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Antwan Lewis, reporter for New York's WNYW-TV
(New York Daily News)

Seventeen Latino journalists from the United States and Latin America returned this week from an eight-day, all-expenses-paid trip to Israel sponsored by the Anti-Defamation League, which is concerned about what it considers an unacceptable level of anti-Semitism among Latinos, particularly new arrivals.

Fernando DiazAmong the participants were Rick Sanchez, former CNN anchor; Henrik Rehbinder, opinion editor of Los Angeles-based La Opinión, the largest Spanish-language newspaper in the United States; Fernando Diaz, managing editor of Hoy Chicago and vice president/online of the National Association of Hispanic Journalists; and Nuria Net, deputy editor of Univision News, Univision’s online English language platform. Others included journalists from Atlanta, Boston, Chicago, Dallas, Houston and Los Angeles.

Although the ADL has sponsored other such trips for Latinos, this was its first exclusively for journalists. "It's expensive," Michael A. Salberg, the ADL's associate national director and director of international affairs, said of the journalists' trip on Friday. "But we think the investment is well worth it. It's a first-in-a-lifetime experience to visit Israel. It generally has a transforming impact on most people.

"Because of the high profile of the conflict, we feel it's important to have opinion makers — and certainly journalists who are reporting it — understand it firsthand. . . . The most gratifying comments we got were, 'we were expecting a lot of propaganda, and we got none.' "

Sanchez agreed. "It was amazing," he told Journal-isms by email.

"It was beyond worth it," added Diaz, also by email.

"We went as journalists to try to understand a complicated conflict," Rehbinder said by telephone. "We heard very diverse points of view. Nobody agrees on what is the definition of a state, or self-determination. I came away with the idea that this is something that has to be solved by negotiation but there has to have a better understanding of the people.

"The most radical approach to peace is to sit in a room with one Israeli and one Palestinian. In some ways, they are very much the same. They eat the same food, they breathe the same air."

The trip followed the Nov. 3 release of the ADL's "2011 Survey of American Attitudes Toward Jews in America," a national telephone survey of 1,754 adults.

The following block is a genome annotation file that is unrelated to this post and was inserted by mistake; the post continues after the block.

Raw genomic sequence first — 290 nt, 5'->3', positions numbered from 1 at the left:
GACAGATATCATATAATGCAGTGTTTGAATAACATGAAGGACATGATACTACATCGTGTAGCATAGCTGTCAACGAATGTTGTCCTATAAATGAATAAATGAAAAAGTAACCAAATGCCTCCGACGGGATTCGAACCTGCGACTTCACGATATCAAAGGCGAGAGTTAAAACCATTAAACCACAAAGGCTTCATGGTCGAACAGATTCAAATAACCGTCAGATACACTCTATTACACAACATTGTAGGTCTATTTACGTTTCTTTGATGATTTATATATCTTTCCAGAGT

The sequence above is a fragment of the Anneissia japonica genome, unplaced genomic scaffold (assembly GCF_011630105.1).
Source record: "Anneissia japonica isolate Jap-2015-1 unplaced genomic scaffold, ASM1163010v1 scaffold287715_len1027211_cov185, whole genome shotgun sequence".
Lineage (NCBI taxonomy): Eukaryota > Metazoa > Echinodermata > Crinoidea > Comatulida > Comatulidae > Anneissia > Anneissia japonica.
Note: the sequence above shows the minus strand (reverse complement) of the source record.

"Once again, Hispanic Americans born outside of the U.S. are more likely than Hispanics born in the U.S. to hold anti-Semitic views," the ADL reported. "According to the survey, 42 percent of foreign-born Hispanics hold anti-Semitic views, as opposed to 20 percent of U.S. born Hispanics."

It added of African Americans: "In the past four years, anti-Semitic views among the African-American population have remained steady, but are consistently higher than [those of] the general population. In 2011, 29 percent of African-Americans expressed strongly anti-Semitic views. That percentage is consistent with the findings of past surveys.

"The steady growth of the Hispanic population, now at 15 percent of the adult population, means that Hispanics and African-Americans together now [make up] 27 percent of the American population, a number that is sure to grow in the coming years. This population increase of the cohorts with a substantially higher percentage of anti-Semitic beliefs than the total population also means that anti-Semitic propensities in the coming years will be a challenge, according to the ADL poll."

Salberg is in charge of outreach to Hispanics and also of ADL programs in Israel. He speculated that first-generation immigrants from Latin America come from societies where the Catholic Church "hasn't quite caught up" with the teachings of the Vatican II, the historic Ecumenical Council from 1962 to 1965 that liberalized some Catholic teachings and absolved Jews in the killing of Jesus.

Rehbinder said that while he did not know whether it was accurate to say that Latino immigrants were more anti-Semitic than others, their home countries are less diverse than the United States. A diverse society "challenges your values. It's a product of adaptation," the editorial writer said.

Sanchez found additional satisfaction in a sympathetic piece Friday in the Jerusalem Post. Last year, in an interview for a satellite radio show, Sanchez excoriated late-night comedian Jon Stewart for hailing from a middle-class background that Sanchez said made Stewart unable to "relate to a guy like me." Sanchez went on to answer a question about whether Stewart, as a Jew, shouldn't also be considered a member of an oppressed minority group.

Sanchez's response was, "I’m telling you that everybody who runs CNN is a lot like Stewart, and a lot of people who run all the other networks are a lot like Stewart, and to imply that somehow they — the people in this country who are Jewish — are an oppressed minority? Yeah.' " Many journalists reported the response as anti-Semitic, and Sanchez was fired.